I don't know about you, but when I wake up in the morning, after dressing modestly and saying my prayers, the first thing I do is shed a couple of hot tears for the rich. Think of poor Jeff Bezos, who has watched numbers go up on a screen for eight whole months and only made $40 billion. When is the last time we had a tax cut in this country?
Too long, according to Steven Mnuchin, our Goldman Sachs alumnus-cum-hedgefund gazillionaire Treasury secretary. Speaking offhandedly to a journalist at one of those Letter of the Alphabet Plus Natural Number summits — I think it might have been the G20 — in Argentina, Mnuchin mentioned a scheme he and his underlings have devised that would allow rich people to hire lawyers and accountants to decide how much money they have actually made at tax time.
I wish I could say that I was exaggerating, but this is in fact the case. The plan, which Mnuchin says his staff at the Treasury is in the process of "studying," would allow taxpayers to adjust the value of assets for inflation when they sell them and are forced to pay taxes.
Think about what this actually means. Blueblazer McEntreneurship, after graduating from the same expensive college his parents attended following many years of SAT preparation, worked hard and achieved the American Dream, which is to say, he invested a significant amount of his large salary into Dynamic Engagement Inc. Over the years the stock price of Dynamic Engagement — get this! — went up. Eventually he sells and pockets the no-doubt sizable difference. Imagine being able to chalk up that difference in price not to the fact that McEntreneurship put his money in the company expecting the value of his stake to increase, netting him a profit for doing absolutely nothing, but to the random fluctuations of an intangible, vaguely defined phenomenon called "inflation." The money was just sitting there in a pot and somehow when I came back there was more of it. Don't tax me, bro!
Now to the rest of us morons, a sizable group that includes the Internal Revenue Service, the way you figure out capital gains is simple. You take the price at which you purchased the asset in question and subtract it from what it's worth now. If the number is positive, congratulations, you made money. If it's smaller, you didn't. But inflation does not enter into the equation — and for good reason. Inflation is simply an increase in the prices of things, including shares in publicly traded corporations. For most of us, inflation manifests itself as a noticeable decrease in what economists call "purchasing power." Our wages or salaries stay the same but prices increase — or perhaps stay more or less the same while the quality or quantity of whatever we're purchasing declines. Mnuchin is proposing that the same disincarnate force that makes your groceries more expensive than you remember them being a year ago should excuse the wealthiest Americans from having to pay taxes on income they have earned without lifting a finger.
How stupid do they think the American people are? The idea that anyone, even the most openly, snarlingly contemptuous, entitled, condescending rich person, could dream up a proposal like this, much less float it casually in front of a reporter as if it were the most reasonable idea in the world, would fill me with uncomprehending rage if it weren't so hilarious. Mnuchin and his former finance cronies, who have long supported just such a change to the assessment of capital gains, might as well walk into random family homes or apartments and light them on fire using stacks of $100 bills as kindling. It's almost too ludicrous to take seriously.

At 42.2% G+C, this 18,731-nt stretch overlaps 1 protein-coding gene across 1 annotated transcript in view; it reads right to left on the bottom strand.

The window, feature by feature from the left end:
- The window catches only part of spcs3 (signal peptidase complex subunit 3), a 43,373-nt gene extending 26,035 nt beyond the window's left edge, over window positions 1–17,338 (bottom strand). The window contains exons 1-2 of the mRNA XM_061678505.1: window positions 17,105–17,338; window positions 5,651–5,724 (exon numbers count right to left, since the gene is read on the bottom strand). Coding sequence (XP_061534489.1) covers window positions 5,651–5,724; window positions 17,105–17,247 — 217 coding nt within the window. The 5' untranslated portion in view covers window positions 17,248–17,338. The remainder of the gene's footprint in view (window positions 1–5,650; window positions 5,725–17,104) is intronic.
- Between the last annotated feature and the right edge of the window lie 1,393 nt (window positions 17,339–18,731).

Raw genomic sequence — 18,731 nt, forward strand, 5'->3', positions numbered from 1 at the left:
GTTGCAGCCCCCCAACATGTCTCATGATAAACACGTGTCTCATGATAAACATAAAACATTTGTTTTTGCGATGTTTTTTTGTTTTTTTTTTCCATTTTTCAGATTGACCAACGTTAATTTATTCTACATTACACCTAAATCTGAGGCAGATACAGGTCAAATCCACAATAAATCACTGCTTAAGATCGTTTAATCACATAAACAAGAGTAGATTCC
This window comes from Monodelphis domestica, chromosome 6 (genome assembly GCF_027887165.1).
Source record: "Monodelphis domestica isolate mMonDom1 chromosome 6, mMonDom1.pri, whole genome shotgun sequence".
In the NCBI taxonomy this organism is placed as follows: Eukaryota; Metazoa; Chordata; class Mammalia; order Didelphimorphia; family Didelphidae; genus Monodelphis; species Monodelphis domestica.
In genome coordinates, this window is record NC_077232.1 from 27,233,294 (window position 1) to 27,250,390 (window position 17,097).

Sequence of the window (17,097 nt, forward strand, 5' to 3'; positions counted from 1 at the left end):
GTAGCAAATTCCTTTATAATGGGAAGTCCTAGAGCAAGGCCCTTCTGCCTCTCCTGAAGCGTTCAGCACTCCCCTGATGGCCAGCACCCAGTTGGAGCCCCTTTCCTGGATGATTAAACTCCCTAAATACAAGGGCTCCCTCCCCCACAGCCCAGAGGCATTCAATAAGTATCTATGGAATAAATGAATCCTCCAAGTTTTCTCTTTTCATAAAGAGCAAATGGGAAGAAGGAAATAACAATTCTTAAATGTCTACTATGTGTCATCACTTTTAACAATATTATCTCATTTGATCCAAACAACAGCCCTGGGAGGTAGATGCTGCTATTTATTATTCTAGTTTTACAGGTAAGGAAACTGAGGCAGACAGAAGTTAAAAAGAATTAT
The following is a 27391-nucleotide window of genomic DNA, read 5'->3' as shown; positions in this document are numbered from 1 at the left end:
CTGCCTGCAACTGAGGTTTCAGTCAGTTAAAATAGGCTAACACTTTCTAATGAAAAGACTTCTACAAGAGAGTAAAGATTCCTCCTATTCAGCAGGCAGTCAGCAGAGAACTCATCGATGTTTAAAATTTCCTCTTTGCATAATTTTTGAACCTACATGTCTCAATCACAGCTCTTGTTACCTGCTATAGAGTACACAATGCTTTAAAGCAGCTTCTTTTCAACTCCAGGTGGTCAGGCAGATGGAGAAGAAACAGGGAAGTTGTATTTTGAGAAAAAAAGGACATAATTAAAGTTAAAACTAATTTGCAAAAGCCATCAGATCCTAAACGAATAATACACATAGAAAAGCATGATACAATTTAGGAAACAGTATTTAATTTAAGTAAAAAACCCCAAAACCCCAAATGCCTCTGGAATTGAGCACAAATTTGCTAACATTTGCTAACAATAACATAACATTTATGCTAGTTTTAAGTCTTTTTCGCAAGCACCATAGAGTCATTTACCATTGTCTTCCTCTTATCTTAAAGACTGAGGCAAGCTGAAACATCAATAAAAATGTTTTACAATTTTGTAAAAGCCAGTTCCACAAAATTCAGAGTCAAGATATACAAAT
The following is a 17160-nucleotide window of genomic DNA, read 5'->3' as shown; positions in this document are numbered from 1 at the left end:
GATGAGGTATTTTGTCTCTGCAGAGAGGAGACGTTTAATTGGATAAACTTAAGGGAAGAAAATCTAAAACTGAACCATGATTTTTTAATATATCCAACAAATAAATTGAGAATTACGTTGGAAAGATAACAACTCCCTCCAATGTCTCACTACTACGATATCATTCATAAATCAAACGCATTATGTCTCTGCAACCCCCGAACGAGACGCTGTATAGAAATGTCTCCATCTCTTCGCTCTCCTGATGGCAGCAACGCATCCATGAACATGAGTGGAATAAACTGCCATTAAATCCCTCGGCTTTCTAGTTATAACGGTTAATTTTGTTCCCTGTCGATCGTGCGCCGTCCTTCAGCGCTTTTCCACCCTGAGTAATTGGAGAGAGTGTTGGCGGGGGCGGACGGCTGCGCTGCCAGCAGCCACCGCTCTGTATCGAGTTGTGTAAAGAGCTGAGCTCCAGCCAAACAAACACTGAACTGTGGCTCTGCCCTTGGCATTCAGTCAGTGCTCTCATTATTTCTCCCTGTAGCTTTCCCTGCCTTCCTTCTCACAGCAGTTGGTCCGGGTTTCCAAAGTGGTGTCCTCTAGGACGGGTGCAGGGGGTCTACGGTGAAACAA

Which is why not even Mnuchin thinks it would be possible to get his proposed rule changed approved by Congress and signed into law by the president. Even congressional Republicans aren't this dumb. It hasn't even been a year since they rammed through a tax cut that is projected to save most American families less than 1 percent of the average cost of a year of college. Explaining that, actually, the absurdly low rates at which we tax capital gains in this country are too onerous and that the value of a stock sometimes goes up for complicated reasons that have nothing per se to do with the company's performance or for no reason at all is probably not the best idea in the world before a midterm election. There are isolated lunatic exceptions to this general wisdom, such as Rep. Kevin Brady (R-Texas), who has described assessing rich people's tax obligations on the basis of how much money they have actually made as "penalizing Americans for inflation." But they remain a minority, at least for now.
Instead, Mnuchin is trying to find a way to make the change unilaterally from inside the Treasury. This is not the first time it has been attempted. A memorandum released when George H.W. Bush was in the White House concluded that the department did not have the authority to make such a change.
It would not surprise me if Mnuchin attempted to carry out this scheme sometime in the next few months after Brett Kavanaugh, President Trump's nominee to the Supreme Court, has been confirmed by the Senate. It could take a very long time to hash the issue out in the courts, but what have the people who would benefit from the rule change got to lose in the meantime?
Giving the wealthy the financial equivalent of a time machine to retroactively adjust the size of their earnings is the single stupidest idea ever floated by the Trump administration or any of its officials.